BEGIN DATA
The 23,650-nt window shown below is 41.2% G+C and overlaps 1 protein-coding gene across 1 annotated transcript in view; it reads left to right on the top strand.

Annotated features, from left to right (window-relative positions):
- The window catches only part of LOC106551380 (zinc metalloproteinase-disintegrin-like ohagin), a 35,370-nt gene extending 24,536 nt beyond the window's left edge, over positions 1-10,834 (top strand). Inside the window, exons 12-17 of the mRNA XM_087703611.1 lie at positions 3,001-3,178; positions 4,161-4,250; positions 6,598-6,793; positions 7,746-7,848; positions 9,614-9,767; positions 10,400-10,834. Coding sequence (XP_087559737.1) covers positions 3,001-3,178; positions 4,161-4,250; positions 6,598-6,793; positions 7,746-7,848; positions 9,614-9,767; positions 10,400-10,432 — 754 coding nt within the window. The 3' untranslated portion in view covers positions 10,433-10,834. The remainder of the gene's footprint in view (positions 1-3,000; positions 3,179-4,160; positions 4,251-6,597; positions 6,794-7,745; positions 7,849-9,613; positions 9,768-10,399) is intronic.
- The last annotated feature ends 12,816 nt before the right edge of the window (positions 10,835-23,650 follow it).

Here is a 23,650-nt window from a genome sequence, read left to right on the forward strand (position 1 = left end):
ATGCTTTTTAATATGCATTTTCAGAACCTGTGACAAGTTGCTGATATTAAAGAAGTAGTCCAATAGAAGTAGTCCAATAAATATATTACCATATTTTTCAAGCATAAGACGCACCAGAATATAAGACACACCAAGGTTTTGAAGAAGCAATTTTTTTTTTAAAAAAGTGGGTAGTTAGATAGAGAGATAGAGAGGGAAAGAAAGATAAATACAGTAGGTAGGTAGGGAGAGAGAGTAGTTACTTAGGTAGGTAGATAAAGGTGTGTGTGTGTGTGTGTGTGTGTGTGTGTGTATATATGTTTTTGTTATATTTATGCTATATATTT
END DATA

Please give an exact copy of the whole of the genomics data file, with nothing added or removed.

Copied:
The 23,650-nt window shown below is 41.2% G+C and overlaps 1 protein-coding gene across 1 annotated transcript in view; it reads left to right on the top strand.

Annotated features, from left to right (window-relative positions):
- The window catches only part of LOC106551380 (zinc metalloproteinase-disintegrin-like ohagin), a 35,370-nt gene extending 24,536 nt beyond the window's left edge, over positions 1-10,834 (top strand). Inside the window, exons 12-17 of the mRNA XM_087703611.1 lie at positions 3,001-3,178; positions 4,161-4,250; positions 6,598-6,793; positions 7,746-7,848; positions 9,614-9,767; positions 10,400-10,834. Coding sequence (XP_087559737.1) covers positions 3,001-3,178; positions 4,161-4,250; positions 6,598-6,793; positions 7,746-7,848; positions 9,614-9,767; positions 10,400-10,432 — 754 coding nt within the window. The 3' untranslated portion in view covers positions 10,433-10,834. The remainder of the gene's footprint in view (positions 1-3,000; positions 3,179-4,160; positions 4,251-6,597; positions 6,794-7,745; positions 7,849-9,613; positions 9,768-10,399) is intronic.
- The last annotated feature ends 12,816 nt before the right edge of the window (positions 10,835-23,650 follow it).

Here is a 23,650-nt window from a genome sequence, read left to right on the forward strand (position 1 = left end):
ATGCTTTTTAATATGCATTTTCAGAACCTGTGACAAGTTGCTGATATTAAAGAAGTAGTCCAATAGAAGTAGTCCAATAAATATATTACCATATTTTTCAAGCATAAGACGCACCAGAATATAAGACACACCAAGGTTTTGAAGAAGCAATTTTTTTTTTAAAAAAGTGGGTAGTTAGATAGAGAGATAGAGAGGGAAAGAAAGATAAATACAGTAGGTAGGTAGGGAGAGAGAGTAGTTACTTAGGTAGGTAGATAAAGGTGTGTGTGTGTGTGTGTGTGTGTGTGTGTGTATATATGTTTTTGTTATATTTATGCTATATATTT